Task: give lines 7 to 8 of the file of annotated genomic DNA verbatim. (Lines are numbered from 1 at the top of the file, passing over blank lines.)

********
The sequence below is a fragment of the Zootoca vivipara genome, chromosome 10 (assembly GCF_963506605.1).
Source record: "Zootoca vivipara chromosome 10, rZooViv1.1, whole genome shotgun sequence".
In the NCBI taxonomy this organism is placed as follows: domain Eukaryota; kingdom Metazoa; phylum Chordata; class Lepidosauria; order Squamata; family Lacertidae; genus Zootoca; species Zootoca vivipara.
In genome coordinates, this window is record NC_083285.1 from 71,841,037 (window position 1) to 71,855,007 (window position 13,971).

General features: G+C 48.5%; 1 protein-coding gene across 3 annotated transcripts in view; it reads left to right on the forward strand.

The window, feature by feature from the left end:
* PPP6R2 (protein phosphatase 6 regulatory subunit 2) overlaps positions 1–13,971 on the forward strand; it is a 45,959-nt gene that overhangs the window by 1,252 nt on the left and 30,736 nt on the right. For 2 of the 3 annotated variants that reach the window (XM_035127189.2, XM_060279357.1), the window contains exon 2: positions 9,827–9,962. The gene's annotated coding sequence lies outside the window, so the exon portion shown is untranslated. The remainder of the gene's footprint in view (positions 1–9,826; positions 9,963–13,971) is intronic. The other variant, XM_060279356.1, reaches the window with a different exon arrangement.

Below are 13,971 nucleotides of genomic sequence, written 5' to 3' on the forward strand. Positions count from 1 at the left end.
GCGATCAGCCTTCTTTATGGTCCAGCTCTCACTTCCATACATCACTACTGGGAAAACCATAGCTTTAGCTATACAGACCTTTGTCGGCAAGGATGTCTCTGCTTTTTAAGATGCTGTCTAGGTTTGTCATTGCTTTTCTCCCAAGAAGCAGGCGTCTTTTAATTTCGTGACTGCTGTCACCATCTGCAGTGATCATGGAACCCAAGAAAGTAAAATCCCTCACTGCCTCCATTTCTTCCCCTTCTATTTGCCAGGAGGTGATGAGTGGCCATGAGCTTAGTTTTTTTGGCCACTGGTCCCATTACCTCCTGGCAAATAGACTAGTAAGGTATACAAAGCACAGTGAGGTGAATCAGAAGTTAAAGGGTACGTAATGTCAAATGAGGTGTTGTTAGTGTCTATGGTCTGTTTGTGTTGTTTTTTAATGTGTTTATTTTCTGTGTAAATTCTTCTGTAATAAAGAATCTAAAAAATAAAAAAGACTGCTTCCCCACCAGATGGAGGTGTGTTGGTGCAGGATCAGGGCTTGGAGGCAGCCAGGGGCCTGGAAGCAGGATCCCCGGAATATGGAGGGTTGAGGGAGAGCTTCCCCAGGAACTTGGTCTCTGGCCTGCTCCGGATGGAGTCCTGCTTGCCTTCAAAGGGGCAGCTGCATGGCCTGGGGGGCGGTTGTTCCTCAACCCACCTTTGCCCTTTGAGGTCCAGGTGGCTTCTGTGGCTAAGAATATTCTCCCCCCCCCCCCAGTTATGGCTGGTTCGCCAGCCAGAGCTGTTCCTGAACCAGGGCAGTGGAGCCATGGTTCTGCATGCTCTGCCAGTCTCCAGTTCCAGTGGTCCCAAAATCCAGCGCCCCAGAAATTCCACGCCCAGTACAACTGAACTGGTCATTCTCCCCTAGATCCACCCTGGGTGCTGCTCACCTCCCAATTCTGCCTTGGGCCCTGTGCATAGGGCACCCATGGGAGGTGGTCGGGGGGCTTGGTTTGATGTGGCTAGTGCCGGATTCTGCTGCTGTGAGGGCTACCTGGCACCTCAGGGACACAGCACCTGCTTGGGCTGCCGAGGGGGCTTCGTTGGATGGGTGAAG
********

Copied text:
* PPP6R2 (protein phosphatase 6 regulatory subunit 2) overlaps positions 1–13,971 on the forward strand; it is a 45,959-nt gene that overhangs the window by 1,252 nt on the left and 30,736 nt on the right. For 2 of the 3 annotated variants that reach the window (XM_035127189.2, XM_060279357.1), the window contains exon 2: positions 9,827–9,962. The gene's annotated coding sequence lies outside the window, so the exon portion shown is untranslated. The remainder of the gene's footprint in view (positions 1–9,826; positions 9,963–13,971) is intronic. The other variant, XM_060279356.1, reaches the window with a different exon arrangement.

Below are 13,971 nucleotides of genomic sequence, written 5' to 3' on the forward strand. Positions count from 1 at the left end.